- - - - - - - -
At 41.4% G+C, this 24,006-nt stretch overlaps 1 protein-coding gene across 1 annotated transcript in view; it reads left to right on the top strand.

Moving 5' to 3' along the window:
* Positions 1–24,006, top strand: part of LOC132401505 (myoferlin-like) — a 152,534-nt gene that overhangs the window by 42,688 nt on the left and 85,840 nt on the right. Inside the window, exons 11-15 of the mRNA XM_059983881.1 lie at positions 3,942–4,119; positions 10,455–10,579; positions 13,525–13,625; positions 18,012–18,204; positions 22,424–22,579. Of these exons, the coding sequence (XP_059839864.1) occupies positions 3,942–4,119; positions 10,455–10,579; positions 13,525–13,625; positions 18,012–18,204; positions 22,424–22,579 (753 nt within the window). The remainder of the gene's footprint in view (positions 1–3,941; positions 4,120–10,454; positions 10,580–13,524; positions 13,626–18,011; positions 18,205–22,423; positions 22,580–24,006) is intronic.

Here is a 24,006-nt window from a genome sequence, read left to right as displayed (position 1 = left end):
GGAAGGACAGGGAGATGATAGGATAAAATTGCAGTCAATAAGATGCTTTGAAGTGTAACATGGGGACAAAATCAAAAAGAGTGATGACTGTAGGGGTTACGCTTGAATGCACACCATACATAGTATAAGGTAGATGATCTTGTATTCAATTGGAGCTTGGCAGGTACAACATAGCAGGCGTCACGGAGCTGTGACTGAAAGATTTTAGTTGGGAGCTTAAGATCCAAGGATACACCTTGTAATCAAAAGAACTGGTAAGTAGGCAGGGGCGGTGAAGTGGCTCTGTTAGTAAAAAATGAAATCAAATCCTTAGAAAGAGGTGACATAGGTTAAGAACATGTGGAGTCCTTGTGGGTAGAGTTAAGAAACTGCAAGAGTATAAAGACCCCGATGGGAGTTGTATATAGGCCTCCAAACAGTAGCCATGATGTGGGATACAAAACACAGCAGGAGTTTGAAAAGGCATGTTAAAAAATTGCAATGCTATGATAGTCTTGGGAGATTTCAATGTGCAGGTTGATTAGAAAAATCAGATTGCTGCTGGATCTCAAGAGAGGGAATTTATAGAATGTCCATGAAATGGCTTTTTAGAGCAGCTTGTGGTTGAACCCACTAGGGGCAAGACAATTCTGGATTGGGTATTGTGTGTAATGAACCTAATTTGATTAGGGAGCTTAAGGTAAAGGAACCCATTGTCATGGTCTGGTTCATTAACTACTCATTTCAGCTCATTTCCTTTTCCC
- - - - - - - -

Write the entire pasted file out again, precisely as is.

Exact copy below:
At 41.4% G+C, this 24,006-nt stretch overlaps 1 protein-coding gene across 1 annotated transcript in view; it reads left to right on the top strand.

Moving 5' to 3' along the window:
* Positions 1–24,006, top strand: part of LOC132401505 (myoferlin-like) — a 152,534-nt gene that overhangs the window by 42,688 nt on the left and 85,840 nt on the right. Inside the window, exons 11-15 of the mRNA XM_059983881.1 lie at positions 3,942–4,119; positions 10,455–10,579; positions 13,525–13,625; positions 18,012–18,204; positions 22,424–22,579. Of these exons, the coding sequence (XP_059839864.1) occupies positions 3,942–4,119; positions 10,455–10,579; positions 13,525–13,625; positions 18,012–18,204; positions 22,424–22,579 (753 nt within the window). The remainder of the gene's footprint in view (positions 1–3,941; positions 4,120–10,454; positions 10,580–13,524; positions 13,626–18,011; positions 18,205–22,423; positions 22,580–24,006) is intronic.

Here is a 24,006-nt window from a genome sequence, read left to right as displayed (position 1 = left end):
GGAAGGACAGGGAGATGATAGGATAAAATTGCAGTCAATAAGATGCTTTGAAGTGTAACATGGGGACAAAATCAAAAAGAGTGATGACTGTAGGGGTTACGCTTGAATGCACACCATACATAGTATAAGGTAGATGATCTTGTATTCAATTGGAGCTTGGCAGGTACAACATAGCAGGCGTCACGGAGCTGTGACTGAAAGATTTTAGTTGGGAGCTTAAGATCCAAGGATACACCTTGTAATCAAAAGAACTGGTAAGTAGGCAGGGGCGGTGAAGTGGCTCTGTTAGTAAAAAATGAAATCAAATCCTTAGAAAGAGGTGACATAGGTTAAGAACATGTGGAGTCCTTGTGGGTAGAGTTAAGAAACTGCAAGAGTATAAAGACCCCGATGGGAGTTGTATATAGGCCTCCAAACAGTAGCCATGATGTGGGATACAAAACACAGCAGGAGTTTGAAAAGGCATGTTAAAAAATTGCAATGCTATGATAGTCTTGGGAGATTTCAATGTGCAGGTTGATTAGAAAAATCAGATTGCTGCTGGATCTCAAGAGAGGGAATTTATAGAATGTCCATGAAATGGCTTTTTAGAGCAGCTTGTGGTTGAACCCACTAGGGGCAAGACAATTCTGGATTGGGTATTGTGTGTAATGAACCTAATTTGATTAGGGAGCTTAAGGTAAAGGAACCCATTGTCATGGTCTGGTTCATTAACTACTCATTTCAGCTCATTTCCTTTTCCC